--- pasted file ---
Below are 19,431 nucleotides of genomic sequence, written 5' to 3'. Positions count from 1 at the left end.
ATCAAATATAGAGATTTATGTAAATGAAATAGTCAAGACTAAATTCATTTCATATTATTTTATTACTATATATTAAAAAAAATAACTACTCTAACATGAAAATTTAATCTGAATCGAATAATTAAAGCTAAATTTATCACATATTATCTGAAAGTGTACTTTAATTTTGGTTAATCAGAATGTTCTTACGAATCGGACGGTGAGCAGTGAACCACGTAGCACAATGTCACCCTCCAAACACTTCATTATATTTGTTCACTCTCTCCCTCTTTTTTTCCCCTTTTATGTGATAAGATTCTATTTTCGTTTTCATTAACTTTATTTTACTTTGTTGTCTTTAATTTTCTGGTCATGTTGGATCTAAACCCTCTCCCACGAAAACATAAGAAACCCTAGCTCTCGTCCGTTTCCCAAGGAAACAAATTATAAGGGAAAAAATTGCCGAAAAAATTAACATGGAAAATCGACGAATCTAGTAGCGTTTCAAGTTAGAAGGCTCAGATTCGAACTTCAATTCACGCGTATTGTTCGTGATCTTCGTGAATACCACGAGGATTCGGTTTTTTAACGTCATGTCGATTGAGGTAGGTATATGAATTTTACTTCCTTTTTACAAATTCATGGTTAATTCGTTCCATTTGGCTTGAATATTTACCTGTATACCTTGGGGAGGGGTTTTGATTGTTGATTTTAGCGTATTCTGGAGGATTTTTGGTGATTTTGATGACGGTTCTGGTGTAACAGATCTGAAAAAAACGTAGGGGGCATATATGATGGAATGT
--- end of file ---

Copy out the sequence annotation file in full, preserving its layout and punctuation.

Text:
Below are 19,431 nucleotides of genomic sequence, written 5' to 3'. Positions count from 1 at the left end.
ATCAAATATAGAGATTTATGTAAATGAAATAGTCAAGACTAAATTCATTTCATATTATTTTATTACTATATATTAAAAAAAATAACTACTCTAACATGAAAATTTAATCTGAATCGAATAATTAAAGCTAAATTTATCACATATTATCTGAAAGTGTACTTTAATTTTGGTTAATCAGAATGTTCTTACGAATCGGACGGTGAGCAGTGAACCACGTAGCACAATGTCACCCTCCAAACACTTCATTATATTTGTTCACTCTCTCCCTCTTTTTTTCCCCTTTTATGTGATAAGATTCTATTTTCGTTTTCATTAACTTTATTTTACTTTGTTGTCTTTAATTTTCTGGTCATGTTGGATCTAAACCCTCTCCCACGAAAACATAAGAAACCCTAGCTCTCGTCCGTTTCCCAAGGAAACAAATTATAAGGGAAAAAATTGCCGAAAAAATTAACATGGAAAATCGACGAATCTAGTAGCGTTTCAAGTTAGAAGGCTCAGATTCGAACTTCAATTCACGCGTATTGTTCGTGATCTTCGTGAATACCACGAGGATTCGGTTTTTTAACGTCATGTCGATTGAGGTAGGTATATGAATTTTACTTCCTTTTTACAAATTCATGGTTAATTCGTTCCATTTGGCTTGAATATTTACCTGTATACCTTGGGGAGGGGTTTTGATTGTTGATTTTAGCGTATTCTGGAGGATTTTTGGTGATTTTGATGACGGTTCTGGTGTAACAGATCTGAAAAAAACGTAGGGGGCATATATGATGGAATGT